Inflation Battle Can Be Won Without Further Rates Hikes, Suggests Fed President

The US Federal Reserve’s (Fed) interest rate hikes might have reached their peak, says Philadelphia Federal Reserve President Patrick Harker.

As a voting member of the Federal Open Market Committee (FOMC), Harker’s insights hold significant influence in financial circles.

Fed Can Afford to be Patient

Harker’s statement suggests that unless any drastic new data emerges, the Fed could afford to adopt a patient stance. This would allow the effects of recent monetary policy actions to take effect. This comment follows the FOMC’s sanctioning of its 11th rate hike since March 2022. The strategic move was targeted at curbing inflation, which had soared to its highest level in over 40 years.

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The Fed initially dismissed the surge in prices as transitory. However, it later felt compelled to implement a series of tightening measures, including four consecutive three-quarter point increases. This shift in policy ignited concerns among economists, who feared that the aggressive rate hikes could potentially push the economy into a recession.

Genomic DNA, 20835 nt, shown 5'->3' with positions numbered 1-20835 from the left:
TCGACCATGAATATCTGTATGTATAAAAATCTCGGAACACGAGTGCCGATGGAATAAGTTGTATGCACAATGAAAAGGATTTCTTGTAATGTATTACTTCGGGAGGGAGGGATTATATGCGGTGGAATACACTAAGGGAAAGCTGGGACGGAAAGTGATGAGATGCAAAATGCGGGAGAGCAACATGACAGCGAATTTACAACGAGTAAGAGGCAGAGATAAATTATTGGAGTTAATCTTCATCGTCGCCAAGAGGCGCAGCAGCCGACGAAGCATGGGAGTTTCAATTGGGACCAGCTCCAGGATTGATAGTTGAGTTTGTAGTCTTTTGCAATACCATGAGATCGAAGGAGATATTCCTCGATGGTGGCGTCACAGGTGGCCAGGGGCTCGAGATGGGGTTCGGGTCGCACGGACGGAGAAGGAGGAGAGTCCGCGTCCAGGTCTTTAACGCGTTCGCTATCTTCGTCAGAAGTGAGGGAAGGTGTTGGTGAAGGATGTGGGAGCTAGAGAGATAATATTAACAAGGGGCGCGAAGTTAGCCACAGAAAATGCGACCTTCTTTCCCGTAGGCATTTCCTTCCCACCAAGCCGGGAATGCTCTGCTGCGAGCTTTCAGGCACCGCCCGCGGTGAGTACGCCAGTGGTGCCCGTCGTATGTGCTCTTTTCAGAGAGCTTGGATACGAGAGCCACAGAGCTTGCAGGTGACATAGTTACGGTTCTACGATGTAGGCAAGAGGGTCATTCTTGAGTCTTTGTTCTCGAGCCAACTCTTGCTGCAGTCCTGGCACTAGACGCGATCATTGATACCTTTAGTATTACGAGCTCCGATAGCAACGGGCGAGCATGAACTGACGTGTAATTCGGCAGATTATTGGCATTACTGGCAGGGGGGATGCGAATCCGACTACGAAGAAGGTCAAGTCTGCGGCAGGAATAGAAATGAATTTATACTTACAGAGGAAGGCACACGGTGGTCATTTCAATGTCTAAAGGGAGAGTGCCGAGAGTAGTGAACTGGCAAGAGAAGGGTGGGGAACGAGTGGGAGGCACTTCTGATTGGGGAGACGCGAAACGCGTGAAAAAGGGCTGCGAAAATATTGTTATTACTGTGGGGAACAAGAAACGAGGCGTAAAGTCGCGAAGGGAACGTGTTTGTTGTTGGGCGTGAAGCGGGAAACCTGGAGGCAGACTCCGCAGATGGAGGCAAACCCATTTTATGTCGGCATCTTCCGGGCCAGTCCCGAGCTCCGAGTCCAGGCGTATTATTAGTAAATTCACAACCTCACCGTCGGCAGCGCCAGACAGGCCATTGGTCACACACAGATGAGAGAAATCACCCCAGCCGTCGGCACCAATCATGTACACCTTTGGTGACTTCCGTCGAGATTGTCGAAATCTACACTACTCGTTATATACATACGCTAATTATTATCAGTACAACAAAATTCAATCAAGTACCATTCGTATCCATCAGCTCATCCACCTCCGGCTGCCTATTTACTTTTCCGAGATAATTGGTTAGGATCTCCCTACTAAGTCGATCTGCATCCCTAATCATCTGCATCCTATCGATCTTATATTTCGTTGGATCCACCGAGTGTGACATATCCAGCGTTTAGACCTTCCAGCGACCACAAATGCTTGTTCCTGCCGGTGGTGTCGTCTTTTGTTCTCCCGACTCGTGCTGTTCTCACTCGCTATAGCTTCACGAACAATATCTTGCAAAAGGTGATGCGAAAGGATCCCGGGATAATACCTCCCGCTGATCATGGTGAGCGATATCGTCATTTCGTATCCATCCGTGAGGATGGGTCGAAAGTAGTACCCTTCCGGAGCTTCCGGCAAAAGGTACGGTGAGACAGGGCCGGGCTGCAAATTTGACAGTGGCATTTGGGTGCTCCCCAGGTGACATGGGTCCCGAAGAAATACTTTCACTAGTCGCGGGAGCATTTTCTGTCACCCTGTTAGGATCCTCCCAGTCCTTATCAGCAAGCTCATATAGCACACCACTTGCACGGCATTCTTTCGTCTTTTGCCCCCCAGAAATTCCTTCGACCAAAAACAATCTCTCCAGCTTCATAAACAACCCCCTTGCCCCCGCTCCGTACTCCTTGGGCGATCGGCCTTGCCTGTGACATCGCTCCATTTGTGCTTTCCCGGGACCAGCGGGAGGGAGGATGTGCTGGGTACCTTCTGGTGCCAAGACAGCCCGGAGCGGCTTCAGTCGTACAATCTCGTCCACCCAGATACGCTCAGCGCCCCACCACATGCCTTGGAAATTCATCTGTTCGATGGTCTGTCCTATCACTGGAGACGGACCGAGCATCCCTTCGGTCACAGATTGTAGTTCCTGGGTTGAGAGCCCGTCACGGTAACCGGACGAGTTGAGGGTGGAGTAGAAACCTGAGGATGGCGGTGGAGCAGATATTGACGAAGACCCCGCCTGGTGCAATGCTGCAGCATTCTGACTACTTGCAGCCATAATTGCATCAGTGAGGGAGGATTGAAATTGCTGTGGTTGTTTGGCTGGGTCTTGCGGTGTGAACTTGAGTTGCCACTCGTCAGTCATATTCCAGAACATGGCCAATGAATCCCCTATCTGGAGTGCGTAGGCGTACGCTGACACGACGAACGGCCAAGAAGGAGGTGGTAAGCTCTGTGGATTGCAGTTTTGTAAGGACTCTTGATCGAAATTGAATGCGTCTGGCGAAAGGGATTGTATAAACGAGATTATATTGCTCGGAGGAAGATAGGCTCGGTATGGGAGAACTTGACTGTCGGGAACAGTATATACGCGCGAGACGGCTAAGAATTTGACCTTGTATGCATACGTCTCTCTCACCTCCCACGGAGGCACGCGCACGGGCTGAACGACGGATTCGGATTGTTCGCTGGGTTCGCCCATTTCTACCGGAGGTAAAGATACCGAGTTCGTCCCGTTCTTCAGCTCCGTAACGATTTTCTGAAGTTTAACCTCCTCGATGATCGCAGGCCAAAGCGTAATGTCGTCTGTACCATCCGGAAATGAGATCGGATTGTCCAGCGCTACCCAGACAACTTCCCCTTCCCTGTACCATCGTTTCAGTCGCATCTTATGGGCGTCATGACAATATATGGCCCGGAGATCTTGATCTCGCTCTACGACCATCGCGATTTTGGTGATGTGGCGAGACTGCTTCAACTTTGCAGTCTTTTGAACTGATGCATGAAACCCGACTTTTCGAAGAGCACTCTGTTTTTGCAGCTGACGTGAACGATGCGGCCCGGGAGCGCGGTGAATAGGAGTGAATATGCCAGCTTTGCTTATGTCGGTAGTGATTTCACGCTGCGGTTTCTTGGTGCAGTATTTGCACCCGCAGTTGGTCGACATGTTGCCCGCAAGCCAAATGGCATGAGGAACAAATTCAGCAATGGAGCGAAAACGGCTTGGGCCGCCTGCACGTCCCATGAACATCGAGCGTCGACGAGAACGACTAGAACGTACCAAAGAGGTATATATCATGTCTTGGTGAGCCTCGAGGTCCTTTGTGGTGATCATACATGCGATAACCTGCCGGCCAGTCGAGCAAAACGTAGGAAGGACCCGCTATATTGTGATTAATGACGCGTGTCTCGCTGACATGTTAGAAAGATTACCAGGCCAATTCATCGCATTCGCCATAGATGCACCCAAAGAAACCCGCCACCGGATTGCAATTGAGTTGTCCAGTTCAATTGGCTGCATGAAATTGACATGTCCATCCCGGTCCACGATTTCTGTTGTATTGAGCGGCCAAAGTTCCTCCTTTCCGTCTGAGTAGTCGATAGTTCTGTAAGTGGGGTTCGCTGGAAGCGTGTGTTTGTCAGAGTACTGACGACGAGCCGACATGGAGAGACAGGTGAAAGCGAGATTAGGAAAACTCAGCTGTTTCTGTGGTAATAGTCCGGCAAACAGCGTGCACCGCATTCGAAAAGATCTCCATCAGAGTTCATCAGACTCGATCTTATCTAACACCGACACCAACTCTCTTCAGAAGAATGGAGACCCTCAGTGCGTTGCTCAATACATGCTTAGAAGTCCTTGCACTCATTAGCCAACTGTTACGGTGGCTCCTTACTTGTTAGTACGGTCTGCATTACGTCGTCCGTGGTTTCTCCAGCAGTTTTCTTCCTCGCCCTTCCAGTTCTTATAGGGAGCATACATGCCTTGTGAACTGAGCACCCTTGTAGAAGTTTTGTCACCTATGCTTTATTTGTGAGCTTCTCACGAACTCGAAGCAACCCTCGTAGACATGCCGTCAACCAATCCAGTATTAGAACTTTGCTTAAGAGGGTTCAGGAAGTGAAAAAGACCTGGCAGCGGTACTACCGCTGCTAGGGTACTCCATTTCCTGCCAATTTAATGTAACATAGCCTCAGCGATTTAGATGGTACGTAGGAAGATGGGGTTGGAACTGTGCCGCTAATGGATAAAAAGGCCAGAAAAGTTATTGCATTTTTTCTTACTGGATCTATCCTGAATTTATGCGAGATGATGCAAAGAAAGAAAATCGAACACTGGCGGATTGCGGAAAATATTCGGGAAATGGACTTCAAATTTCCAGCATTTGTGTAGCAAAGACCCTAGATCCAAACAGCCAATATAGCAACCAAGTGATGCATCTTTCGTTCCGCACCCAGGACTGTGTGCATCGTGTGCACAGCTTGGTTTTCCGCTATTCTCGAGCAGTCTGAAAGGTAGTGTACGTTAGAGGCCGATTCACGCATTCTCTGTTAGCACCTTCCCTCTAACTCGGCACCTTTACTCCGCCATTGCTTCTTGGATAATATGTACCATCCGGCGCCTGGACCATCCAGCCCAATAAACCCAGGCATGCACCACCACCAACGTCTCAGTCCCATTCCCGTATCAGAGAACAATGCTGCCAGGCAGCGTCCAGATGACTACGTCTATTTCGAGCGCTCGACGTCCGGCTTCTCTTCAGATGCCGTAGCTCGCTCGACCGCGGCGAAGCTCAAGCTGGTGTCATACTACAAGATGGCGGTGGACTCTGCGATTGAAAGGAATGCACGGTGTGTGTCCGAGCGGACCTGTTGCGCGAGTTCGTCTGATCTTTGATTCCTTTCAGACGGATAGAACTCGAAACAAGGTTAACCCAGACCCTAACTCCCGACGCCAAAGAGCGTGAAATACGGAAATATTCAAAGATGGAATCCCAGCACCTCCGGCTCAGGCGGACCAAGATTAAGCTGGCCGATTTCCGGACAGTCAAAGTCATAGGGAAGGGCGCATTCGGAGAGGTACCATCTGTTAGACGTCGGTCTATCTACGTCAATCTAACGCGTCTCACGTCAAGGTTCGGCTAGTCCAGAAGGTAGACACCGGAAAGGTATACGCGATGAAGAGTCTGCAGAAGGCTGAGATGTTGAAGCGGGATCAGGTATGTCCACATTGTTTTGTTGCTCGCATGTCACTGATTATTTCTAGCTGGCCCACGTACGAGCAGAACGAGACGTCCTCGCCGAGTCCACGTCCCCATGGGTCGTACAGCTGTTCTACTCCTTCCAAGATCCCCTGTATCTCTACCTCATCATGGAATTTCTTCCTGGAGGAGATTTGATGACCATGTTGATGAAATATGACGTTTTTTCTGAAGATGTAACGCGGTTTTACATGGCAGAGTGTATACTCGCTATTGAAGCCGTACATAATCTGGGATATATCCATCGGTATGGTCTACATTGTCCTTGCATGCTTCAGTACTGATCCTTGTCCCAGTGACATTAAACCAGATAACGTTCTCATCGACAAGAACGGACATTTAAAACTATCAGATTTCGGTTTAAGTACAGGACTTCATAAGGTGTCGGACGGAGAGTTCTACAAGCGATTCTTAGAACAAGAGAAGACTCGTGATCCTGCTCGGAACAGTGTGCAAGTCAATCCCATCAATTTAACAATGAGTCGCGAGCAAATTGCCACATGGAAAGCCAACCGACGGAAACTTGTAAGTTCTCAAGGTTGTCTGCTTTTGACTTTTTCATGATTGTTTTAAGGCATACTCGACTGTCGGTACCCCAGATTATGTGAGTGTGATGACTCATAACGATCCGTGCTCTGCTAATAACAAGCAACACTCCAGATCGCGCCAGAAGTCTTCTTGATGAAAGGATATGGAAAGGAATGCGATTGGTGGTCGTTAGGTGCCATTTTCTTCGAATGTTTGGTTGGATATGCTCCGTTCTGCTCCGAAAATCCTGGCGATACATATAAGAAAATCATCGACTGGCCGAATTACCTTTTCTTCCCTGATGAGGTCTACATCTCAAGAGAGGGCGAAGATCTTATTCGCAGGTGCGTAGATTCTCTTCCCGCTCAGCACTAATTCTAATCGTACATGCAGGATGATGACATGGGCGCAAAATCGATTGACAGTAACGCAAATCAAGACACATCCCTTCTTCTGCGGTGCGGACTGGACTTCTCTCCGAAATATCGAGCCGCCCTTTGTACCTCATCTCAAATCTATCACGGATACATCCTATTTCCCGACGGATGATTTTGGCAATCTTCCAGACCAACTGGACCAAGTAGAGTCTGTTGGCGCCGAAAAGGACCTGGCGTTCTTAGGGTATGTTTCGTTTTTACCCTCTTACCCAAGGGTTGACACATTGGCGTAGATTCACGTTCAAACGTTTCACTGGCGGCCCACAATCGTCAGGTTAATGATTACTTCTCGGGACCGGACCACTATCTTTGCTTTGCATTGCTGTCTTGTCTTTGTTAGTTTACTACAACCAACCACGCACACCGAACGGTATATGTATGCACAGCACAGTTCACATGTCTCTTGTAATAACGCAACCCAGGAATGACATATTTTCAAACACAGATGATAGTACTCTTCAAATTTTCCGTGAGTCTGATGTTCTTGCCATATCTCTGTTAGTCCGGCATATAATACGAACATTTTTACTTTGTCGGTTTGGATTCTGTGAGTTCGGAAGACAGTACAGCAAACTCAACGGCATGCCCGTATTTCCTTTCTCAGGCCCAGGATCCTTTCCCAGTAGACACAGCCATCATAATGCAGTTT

Inflation rate and Federal Reserve interest rate monthly in the United States from January 2018 to June 2023 | Source: Statista

Despite these apprehensions, Harker projected a gradual return to the Fed’s 2% inflation target. He also predicts a slight uptick in unemployment, and a modest deceleration in economic growth.

Harker also signaled that rate cuts are unlikely in the near term, stating:

“The pandemic taught us to never say never, but I do not foresee any likely circumstance for an immediate easing of the policy rate.”

Harker’s optimistic projections, however, are not universally accepted. While New York Fed President John Williams has also hinted that rate increases could be over, Fed Governor Michelle Bowman believes additional hikes are probably necessary.

Market Thinks Rates Will Hold Steady

Despite these conflicting views, market data suggests an over 85% probability that the central bank will maintain its current stance at its Sept. 19-20 meeting, according to CME Group data. The first decrease could potentially occur as early as March 2024.

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While the Fed’s actions have primarily targeted inflation, Harker voiced concerns about the impact of commercial real estate and the resumption of student loan payments on the broader economy. Policymakers will gain a clearer insight into the progress against inflation when the Bureau of Labor Statistics releases its July reading on the consumer price index.

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